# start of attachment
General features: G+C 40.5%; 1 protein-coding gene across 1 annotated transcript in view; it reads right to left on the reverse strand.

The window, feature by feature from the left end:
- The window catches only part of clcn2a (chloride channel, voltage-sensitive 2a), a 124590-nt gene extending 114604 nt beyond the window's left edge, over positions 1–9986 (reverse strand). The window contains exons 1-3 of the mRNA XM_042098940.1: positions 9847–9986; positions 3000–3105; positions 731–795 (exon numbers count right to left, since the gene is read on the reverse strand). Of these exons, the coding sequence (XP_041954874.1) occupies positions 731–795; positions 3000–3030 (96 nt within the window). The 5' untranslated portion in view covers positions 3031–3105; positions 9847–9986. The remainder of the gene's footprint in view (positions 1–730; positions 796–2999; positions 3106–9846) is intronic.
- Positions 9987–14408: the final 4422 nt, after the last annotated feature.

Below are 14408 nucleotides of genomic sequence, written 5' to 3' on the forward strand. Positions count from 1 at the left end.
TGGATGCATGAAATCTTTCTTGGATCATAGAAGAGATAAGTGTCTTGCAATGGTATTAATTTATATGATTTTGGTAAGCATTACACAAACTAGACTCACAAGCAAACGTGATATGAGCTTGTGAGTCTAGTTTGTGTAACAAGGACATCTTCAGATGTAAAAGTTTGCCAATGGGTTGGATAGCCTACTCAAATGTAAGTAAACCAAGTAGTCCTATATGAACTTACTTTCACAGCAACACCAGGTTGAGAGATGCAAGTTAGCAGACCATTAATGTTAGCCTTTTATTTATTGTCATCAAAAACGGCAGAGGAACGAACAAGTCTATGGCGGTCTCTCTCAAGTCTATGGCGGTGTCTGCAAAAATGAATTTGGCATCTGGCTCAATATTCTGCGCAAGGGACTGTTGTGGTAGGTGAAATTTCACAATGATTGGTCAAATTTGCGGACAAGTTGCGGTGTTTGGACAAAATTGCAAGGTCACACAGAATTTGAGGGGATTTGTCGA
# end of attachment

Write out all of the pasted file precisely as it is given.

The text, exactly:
General features: G+C 40.5%; 1 protein-coding gene across 1 annotated transcript in view; it reads right to left on the reverse strand.

The window, feature by feature from the left end:
- The window catches only part of clcn2a (chloride channel, voltage-sensitive 2a), a 124590-nt gene extending 114604 nt beyond the window's left edge, over positions 1–9986 (reverse strand). The window contains exons 1-3 of the mRNA XM_042098940.1: positions 9847–9986; positions 3000–3105; positions 731–795 (exon numbers count right to left, since the gene is read on the reverse strand). Of these exons, the coding sequence (XP_041954874.1) occupies positions 731–795; positions 3000–3030 (96 nt within the window). The 5' untranslated portion in view covers positions 3031–3105; positions 9847–9986. The remainder of the gene's footprint in view (positions 1–730; positions 796–2999; positions 3106–9846) is intronic.
- Positions 9987–14408: the final 4422 nt, after the last annotated feature.

Below are 14408 nucleotides of genomic sequence, written 5' to 3' on the forward strand. Positions count from 1 at the left end.
TGGATGCATGAAATCTTTCTTGGATCATAGAAGAGATAAGTGTCTTGCAATGGTATTAATTTATATGATTTTGGTAAGCATTACACAAACTAGACTCACAAGCAAACGTGATATGAGCTTGTGAGTCTAGTTTGTGTAACAAGGACATCTTCAGATGTAAAAGTTTGCCAATGGGTTGGATAGCCTACTCAAATGTAAGTAAACCAAGTAGTCCTATATGAACTTACTTTCACAGCAACACCAGGTTGAGAGATGCAAGTTAGCAGACCATTAATGTTAGCCTTTTATTTATTGTCATCAAAAACGGCAGAGGAACGAACAAGTCTATGGCGGTCTCTCTCAAGTCTATGGCGGTGTCTGCAAAAATGAATTTGGCATCTGGCTCAATATTCTGCGCAAGGGACTGTTGTGGTAGGTGAAATTTCACAATGATTGGTCAAATTTGCGGACAAGTTGCGGTGTTTGGACAAAATTGCAAGGTCACACAGAATTTGAGGGGATTTGTCGA